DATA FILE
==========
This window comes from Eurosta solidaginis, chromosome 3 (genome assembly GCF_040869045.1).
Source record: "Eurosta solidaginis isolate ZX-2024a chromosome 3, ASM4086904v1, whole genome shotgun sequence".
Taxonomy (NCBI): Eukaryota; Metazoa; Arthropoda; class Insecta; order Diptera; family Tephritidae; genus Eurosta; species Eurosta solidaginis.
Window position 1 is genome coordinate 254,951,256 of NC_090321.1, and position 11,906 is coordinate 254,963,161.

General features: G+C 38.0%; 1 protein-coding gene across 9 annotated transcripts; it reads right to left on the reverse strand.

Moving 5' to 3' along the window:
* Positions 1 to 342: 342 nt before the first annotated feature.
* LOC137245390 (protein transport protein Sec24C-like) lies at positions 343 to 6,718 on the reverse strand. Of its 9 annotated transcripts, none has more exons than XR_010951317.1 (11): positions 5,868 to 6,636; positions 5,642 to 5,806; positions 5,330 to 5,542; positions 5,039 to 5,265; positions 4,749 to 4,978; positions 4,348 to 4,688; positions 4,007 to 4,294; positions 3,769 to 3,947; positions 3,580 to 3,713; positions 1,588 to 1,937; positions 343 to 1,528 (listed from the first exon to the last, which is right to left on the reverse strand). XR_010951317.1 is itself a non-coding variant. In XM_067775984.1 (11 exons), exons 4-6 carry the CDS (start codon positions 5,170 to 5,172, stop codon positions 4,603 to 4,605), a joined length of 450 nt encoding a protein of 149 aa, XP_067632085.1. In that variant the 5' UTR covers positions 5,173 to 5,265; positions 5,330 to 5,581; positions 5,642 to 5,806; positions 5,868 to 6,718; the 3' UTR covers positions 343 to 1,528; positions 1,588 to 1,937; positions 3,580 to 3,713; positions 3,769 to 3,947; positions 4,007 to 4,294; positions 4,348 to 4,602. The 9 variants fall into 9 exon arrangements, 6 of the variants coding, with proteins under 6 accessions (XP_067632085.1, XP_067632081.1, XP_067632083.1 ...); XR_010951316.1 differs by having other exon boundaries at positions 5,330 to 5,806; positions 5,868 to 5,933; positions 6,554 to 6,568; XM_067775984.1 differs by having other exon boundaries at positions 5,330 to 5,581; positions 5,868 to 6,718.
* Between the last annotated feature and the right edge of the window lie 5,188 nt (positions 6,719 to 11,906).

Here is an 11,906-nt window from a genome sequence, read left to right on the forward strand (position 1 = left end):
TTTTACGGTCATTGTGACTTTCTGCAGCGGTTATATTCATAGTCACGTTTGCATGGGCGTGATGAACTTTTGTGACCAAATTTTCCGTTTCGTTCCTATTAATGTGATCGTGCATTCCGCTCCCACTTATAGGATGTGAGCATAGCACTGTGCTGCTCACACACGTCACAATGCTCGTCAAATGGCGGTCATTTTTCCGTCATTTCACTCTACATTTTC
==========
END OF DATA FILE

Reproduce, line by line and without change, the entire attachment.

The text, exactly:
This window comes from Eurosta solidaginis, chromosome 3 (genome assembly GCF_040869045.1).
Source record: "Eurosta solidaginis isolate ZX-2024a chromosome 3, ASM4086904v1, whole genome shotgun sequence".
Taxonomy (NCBI): Eukaryota; Metazoa; Arthropoda; class Insecta; order Diptera; family Tephritidae; genus Eurosta; species Eurosta solidaginis.
Window position 1 is genome coordinate 254,951,256 of NC_090321.1, and position 11,906 is coordinate 254,963,161.

General features: G+C 38.0%; 1 protein-coding gene across 9 annotated transcripts; it reads right to left on the reverse strand.

Moving 5' to 3' along the window:
* Positions 1 to 342: 342 nt before the first annotated feature.
* LOC137245390 (protein transport protein Sec24C-like) lies at positions 343 to 6,718 on the reverse strand. Of its 9 annotated transcripts, none has more exons than XR_010951317.1 (11): positions 5,868 to 6,636; positions 5,642 to 5,806; positions 5,330 to 5,542; positions 5,039 to 5,265; positions 4,749 to 4,978; positions 4,348 to 4,688; positions 4,007 to 4,294; positions 3,769 to 3,947; positions 3,580 to 3,713; positions 1,588 to 1,937; positions 343 to 1,528 (listed from the first exon to the last, which is right to left on the reverse strand). XR_010951317.1 is itself a non-coding variant. In XM_067775984.1 (11 exons), exons 4-6 carry the CDS (start codon positions 5,170 to 5,172, stop codon positions 4,603 to 4,605), a joined length of 450 nt encoding a protein of 149 aa, XP_067632085.1. In that variant the 5' UTR covers positions 5,173 to 5,265; positions 5,330 to 5,581; positions 5,642 to 5,806; positions 5,868 to 6,718; the 3' UTR covers positions 343 to 1,528; positions 1,588 to 1,937; positions 3,580 to 3,713; positions 3,769 to 3,947; positions 4,007 to 4,294; positions 4,348 to 4,602. The 9 variants fall into 9 exon arrangements, 6 of the variants coding, with proteins under 6 accessions (XP_067632085.1, XP_067632081.1, XP_067632083.1 ...); XR_010951316.1 differs by having other exon boundaries at positions 5,330 to 5,806; positions 5,868 to 5,933; positions 6,554 to 6,568; XM_067775984.1 differs by having other exon boundaries at positions 5,330 to 5,581; positions 5,868 to 6,718.
* Between the last annotated feature and the right edge of the window lie 5,188 nt (positions 6,719 to 11,906).

Here is an 11,906-nt window from a genome sequence, read left to right on the forward strand (position 1 = left end):
TTTTACGGTCATTGTGACTTTCTGCAGCGGTTATATTCATAGTCACGTTTGCATGGGCGTGATGAACTTTTGTGACCAAATTTTCCGTTTCGTTCCTATTAATGTGATCGTGCATTCCGCTCCCACTTATAGGATGTGAGCATAGCACTGTGCTGCTCACACACGTCACAATGCTCGTCAAATGGCGGTCATTTTTCCGTCATTTCACTCTACATTTTC